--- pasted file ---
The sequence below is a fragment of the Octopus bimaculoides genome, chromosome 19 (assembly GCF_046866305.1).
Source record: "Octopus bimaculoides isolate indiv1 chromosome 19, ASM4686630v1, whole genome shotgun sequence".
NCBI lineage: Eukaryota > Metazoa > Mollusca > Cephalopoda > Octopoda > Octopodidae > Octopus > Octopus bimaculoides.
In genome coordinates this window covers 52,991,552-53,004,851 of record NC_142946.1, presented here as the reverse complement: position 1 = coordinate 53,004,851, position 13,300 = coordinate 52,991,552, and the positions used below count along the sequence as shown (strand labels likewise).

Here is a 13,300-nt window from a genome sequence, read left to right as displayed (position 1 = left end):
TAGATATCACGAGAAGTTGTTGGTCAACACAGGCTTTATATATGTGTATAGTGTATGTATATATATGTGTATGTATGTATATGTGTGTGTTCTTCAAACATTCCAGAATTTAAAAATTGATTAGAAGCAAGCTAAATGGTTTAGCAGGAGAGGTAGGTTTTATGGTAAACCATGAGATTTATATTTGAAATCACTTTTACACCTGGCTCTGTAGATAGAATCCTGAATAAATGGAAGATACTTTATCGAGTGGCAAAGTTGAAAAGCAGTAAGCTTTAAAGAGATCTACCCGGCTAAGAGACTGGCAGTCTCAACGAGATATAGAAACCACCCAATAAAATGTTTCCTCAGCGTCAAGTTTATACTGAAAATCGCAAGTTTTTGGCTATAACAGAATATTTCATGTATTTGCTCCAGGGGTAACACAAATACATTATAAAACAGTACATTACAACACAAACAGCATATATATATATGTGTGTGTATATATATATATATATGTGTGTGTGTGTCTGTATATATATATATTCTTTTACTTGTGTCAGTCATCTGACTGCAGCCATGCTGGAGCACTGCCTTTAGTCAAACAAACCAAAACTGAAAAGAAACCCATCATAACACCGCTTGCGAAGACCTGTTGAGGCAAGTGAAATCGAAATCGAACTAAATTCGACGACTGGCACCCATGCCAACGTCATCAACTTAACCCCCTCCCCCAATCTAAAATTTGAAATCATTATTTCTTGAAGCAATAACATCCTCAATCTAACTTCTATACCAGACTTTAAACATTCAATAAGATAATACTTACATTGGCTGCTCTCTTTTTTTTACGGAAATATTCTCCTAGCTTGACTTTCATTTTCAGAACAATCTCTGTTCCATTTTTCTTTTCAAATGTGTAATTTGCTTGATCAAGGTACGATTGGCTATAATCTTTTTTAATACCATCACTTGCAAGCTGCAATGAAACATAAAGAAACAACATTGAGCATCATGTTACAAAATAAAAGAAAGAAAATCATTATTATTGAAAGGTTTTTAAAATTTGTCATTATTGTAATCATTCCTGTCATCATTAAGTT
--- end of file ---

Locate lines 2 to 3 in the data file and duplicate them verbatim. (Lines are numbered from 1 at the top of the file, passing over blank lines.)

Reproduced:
Source record: "Octopus bimaculoides isolate indiv1 chromosome 19, ASM4686630v1, whole genome shotgun sequence".
NCBI lineage: Eukaryota > Metazoa > Mollusca > Cephalopoda > Octopoda > Octopodidae > Octopus > Octopus bimaculoides.